Posts tagged ‘Slideluck Potshow’

June 27, 2011

The Power of the Curator

I Love Slideluck Potshow London

Last Saturday amidst the somewhat always expected, intermittent drizzle of England, kicked off episode three of Slideluck Potshow London entitled, “Visual Feast”.

The title however, found itself somewhat ironic. Had you read it on the website when booking your ticket (only £5), you might have conjured visions of bountiful imagery and a display that would be a celebration of the creative community. Though what occurred in its place were slide shows focused around the people and environments where the both the bountiful and the cause for celebration, has been robbed. This Visual Feast shrouded itself in imagery from a series of captivating bodies of work from some of the most endearing – often political – strifes  around Eastern Europe, Asia and the Middle East.

Unusual to the formula of Slideluck Potshow – where the work shown is typically from across the creative spectrum – SLPS London III was a carefully crafted exhibition with a strong curatorial thumbprint courtesy of Yumi Goto. The slide show opened up with frequent Telegraph and The Sunday Times photographer, Anastasia Taylor-Lind and featured works from an array of documentary photographers including Stuart Matthews, Paul Hardy-Carter and Brett Van Ort to name a few. As a viewer of this artillery of documentary corpses, it was easy to find the work of each artist merge into the collective through the repetition of subject topic (with at least two series from the tsunami in Japan), the tone and even the style of the imagery. Goto’s eye for rough, stark and affecting imagery turned several photographer’s work into her own, identifiable, collective.

Brett Van Ort, Minescape: Old Forest[Old Forest from the series, Minescape by Brett Van Ort]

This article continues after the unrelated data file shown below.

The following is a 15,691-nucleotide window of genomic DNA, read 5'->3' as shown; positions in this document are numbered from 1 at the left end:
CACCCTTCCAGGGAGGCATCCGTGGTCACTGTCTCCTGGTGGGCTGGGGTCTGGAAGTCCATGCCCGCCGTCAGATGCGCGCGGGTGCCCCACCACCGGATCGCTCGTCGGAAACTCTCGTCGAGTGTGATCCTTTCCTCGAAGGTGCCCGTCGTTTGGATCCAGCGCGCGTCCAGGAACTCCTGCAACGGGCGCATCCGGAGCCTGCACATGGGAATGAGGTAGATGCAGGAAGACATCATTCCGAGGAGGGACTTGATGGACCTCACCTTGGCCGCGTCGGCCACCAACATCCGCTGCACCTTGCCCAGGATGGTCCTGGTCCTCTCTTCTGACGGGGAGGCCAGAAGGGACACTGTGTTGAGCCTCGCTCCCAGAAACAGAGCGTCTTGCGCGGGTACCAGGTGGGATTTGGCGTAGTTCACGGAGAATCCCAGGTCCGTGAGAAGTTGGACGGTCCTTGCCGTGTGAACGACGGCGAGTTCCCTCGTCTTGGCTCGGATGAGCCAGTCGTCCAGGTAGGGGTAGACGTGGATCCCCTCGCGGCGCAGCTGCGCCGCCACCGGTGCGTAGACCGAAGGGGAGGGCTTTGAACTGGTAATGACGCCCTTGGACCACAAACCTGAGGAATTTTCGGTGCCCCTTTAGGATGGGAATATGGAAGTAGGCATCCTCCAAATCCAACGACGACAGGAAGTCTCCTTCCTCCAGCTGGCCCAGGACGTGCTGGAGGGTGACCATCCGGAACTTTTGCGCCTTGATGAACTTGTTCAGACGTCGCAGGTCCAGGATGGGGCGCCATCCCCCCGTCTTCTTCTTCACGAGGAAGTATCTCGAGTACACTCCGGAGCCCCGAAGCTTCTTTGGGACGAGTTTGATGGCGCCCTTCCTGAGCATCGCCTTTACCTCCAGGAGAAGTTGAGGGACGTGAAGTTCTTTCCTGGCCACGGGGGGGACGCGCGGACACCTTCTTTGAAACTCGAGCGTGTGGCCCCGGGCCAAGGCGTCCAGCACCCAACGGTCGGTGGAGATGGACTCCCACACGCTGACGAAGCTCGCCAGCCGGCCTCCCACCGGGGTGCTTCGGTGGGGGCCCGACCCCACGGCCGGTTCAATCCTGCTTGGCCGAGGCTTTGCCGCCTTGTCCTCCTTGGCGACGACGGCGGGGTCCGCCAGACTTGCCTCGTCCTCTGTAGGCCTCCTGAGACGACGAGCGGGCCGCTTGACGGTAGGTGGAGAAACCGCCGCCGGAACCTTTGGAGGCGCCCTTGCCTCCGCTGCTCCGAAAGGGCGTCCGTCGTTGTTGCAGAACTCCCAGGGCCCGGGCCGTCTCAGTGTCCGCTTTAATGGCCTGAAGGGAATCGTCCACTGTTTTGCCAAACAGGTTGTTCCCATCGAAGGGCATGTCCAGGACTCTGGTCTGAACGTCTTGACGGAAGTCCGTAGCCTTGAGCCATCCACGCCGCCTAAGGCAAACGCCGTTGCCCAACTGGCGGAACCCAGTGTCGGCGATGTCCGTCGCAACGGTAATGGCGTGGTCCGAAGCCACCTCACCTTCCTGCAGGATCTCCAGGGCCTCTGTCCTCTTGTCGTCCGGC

Stood in SNAP studios, on the upper floor of an East London building with views stretching out for miles as night fell, it was difficult not to question why Goto had chosen this to be the proper setting for such a critical exhibit of work. With an unsuspecting audience of photographers, writers, students and families from across the UK, Goto found herself an audience with which to raise awareness of the plights of others less fortunate than ourselves; whether she intended to or not.

There were a few series which stood out; particularly because they provided a relief, taking on the heavy subject matter in alternative formats (perhaps offering a solution to our increasing apathy towards traditional documentary photography). Brett Van Ort’s Minescape tackled the subject of the war-torn landscapes of Bosnia, where a large portion of the country has been rendered uninhabitable  by millions of improvised explosive devices (IEDs). Minescape portrays the beautiful landscapes that have since grown in these danger zones without the hindrance of man and juxtaposes them against still life details of the IEDs. Through this work the viewer is confronted with the power of Mother Nature – growing where we cannot tread , navigating her way around these, often small, man-made and deadly devices, knowing that they are trivial to her existence.

'It's True, I'm Utterly Fascinating' Kim Jong Phil by Mr Toledano[It’s True, I’m Utterly Fascinating from the series Kim Jong Phil by Mr Toledano]

Another project of note was that of renown photographer, Philip Toledano (or Mr Toledano if you prefer) whose series, entitled Kim Jong Phil was prefaced with a humorous soliloquy into the intrinsic narcissism of the artist. Mr Toledano had commissioned copies of a collection of pre-existing dictatorial art; from North Korean propaganda posters to imitations of Saddam Hussein statues. Each replica, however, offered one small difference. In the place of the dicator’s face, was Toledano’s. Which, upon viewing at the Slideluck Potshow, provoked good humour as the majority of the audience reflected upon the truth of the piece.

This episode of Slideluck Potshow was in no doubt, a showcase of Yumi Goto’s talent as a curator and editor. However, in the forum of a SLPS where the slide show is typically as organic and dispersed as the potluck food, this narrow and specific exhibit of work was perhaps, at once, a success and a failure.